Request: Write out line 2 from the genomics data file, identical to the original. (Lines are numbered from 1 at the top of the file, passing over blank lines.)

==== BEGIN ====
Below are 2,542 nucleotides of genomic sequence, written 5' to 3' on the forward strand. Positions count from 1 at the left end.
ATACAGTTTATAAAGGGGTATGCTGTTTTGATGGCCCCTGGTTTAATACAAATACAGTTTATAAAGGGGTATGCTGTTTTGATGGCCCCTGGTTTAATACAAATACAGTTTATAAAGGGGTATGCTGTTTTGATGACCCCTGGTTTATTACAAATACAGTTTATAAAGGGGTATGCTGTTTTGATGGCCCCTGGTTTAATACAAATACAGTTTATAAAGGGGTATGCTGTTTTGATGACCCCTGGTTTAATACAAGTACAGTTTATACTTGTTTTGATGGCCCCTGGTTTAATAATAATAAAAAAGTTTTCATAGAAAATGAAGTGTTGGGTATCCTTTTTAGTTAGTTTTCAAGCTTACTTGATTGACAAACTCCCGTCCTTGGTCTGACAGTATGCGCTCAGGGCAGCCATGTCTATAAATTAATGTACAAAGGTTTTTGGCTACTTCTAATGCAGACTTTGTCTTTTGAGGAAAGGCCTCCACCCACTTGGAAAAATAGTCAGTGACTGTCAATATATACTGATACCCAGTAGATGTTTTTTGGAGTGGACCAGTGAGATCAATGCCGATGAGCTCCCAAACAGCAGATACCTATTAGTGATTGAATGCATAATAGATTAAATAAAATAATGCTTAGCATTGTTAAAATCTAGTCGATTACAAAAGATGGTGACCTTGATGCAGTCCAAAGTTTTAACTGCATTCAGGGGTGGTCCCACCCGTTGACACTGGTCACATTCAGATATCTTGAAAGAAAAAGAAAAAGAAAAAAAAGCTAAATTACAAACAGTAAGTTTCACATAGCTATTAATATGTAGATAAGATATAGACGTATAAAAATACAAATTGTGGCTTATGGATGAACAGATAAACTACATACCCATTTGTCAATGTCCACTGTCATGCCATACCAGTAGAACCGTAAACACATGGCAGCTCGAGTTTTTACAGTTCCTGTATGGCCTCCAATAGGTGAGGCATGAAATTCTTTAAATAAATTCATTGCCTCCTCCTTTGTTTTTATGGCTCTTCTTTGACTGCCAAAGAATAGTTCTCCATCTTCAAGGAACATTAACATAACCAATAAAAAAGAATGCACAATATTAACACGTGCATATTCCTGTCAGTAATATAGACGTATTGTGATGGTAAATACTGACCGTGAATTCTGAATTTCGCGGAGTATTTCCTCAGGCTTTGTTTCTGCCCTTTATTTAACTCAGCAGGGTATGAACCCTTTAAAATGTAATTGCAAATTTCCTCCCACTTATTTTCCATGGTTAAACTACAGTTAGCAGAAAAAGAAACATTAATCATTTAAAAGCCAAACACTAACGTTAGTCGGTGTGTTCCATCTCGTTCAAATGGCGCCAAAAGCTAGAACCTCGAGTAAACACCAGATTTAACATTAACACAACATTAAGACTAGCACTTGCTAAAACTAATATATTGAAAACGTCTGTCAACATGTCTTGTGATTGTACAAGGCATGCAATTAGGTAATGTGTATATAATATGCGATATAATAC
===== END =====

ATACAGTTTATAAAGGGGTATGCTGTTTTGATGGCCCCTGGTTTAATACAAATACAGTTTATAAAGGGGTATGCTGTTTTGATGGCCCCTGGTTTAATACAAATACAGTTTATAAAGGGGTATGCTGTTTTGATGACCCCTGGTTTATTACAAATACAGTTTATAAAGGGGTATGCTGTTTTGATGGCCCCTGGTTTAATACAAATACAGTTTATAAAGGGGTATGCTGTTTTGATGACCCCTGGTTTAATACAAGTACAGTTTATACTTGTTTTGATGGCCCCTGGTTTAATAATAATAAAAAAGTTTTCATAGAAAATGAAGTGTTGGGTATCCTTTTTAGTTAGTTTTCAAGCTTACTTGATTGACAAACTCCCGTCCTTGGTCTGACAGTATGCGCTCAGGGCAGCCATGTCTATAAATTAATGTACAAAGGTTTTTGGCTACTTCTAATGCAGACTTTGTCTTTTGAGGAAAGGCCTCCACCCACTTGGAAAAATAGTCAGTGACTGTCAATATATACTGATACCCAGTAGATGTTTTTTGGAGTGGACCAGTGAGATCAATGCCGATGAGCTCCCAAACAGCAGATACCTATTAGTGATTGAATGCATAATAGATTAAATAAAATAATGCTTAGCATTGTTAAAATCTAGTCGATTACAAAAGATGGTGACCTTGATGCAGTCCAAAGTTTTAACTGCATTCAGGGGTGGTCCCACCCGTTGACACTGGTCACATTCAGATATCTTGAAAGAAAAAGAAAAAGAAAAAAAAGCTAAATTACAAACAGTAAGTTTCACATAGCTATTAATATGTAGATAAGATATAGACGTATAAAAATACAAATTGTGGCTTATGGATGAACAGATAAACTACATACCCATTTGTCAATGTCCACTGTCATGCCATACCAGTAGAACCGTAAACACATGGCAGCTCGAGTTTTTACAGTTCCTGTATGGCCTCCAATAGGTGAGGCATGAAATTCTTTAAATAAATTCATTGCCTCCTCCTTTGTTTTTATGGCTCTTCTTTGACTGCCAAAGAATAGTTCTCCATCTTCAAGGAACATTAACATAACCAATAAAAAAGAATGCACAATATTAACACGTGCATATTCCTGTCAGTAATATAGACGTATTGTGATGGTAAATACTGACCGTGAATTCTGAATTTCGCGGAGTATTTCCTCAGGCTTTGTTTCTGCCCTTTATTTAACTCAGCAGGGTATGAACCCTTTAAAATGTAATTGCAAATTTCCTCCCACTTATTTTCCATGGTTAAACTACAGTTAGCAGAAAAAGAAACATTAATCATTTAAAAGCCAAACACTAACGTTAGTCGGTGTGTTCCATCTCGTTCAAATGGCGCCAAAAGCTAGAACCTCGAGTAAACACCAGATTTAACATTAACACAACATTAAGACTAGCACTTGCTAAAACTAATATATTGAAAACGTCTGTCAACATGTCTTGTGATTGTACAAGGCATGCAATTAGGTAATGTGTATATAATATGCGATATAATAC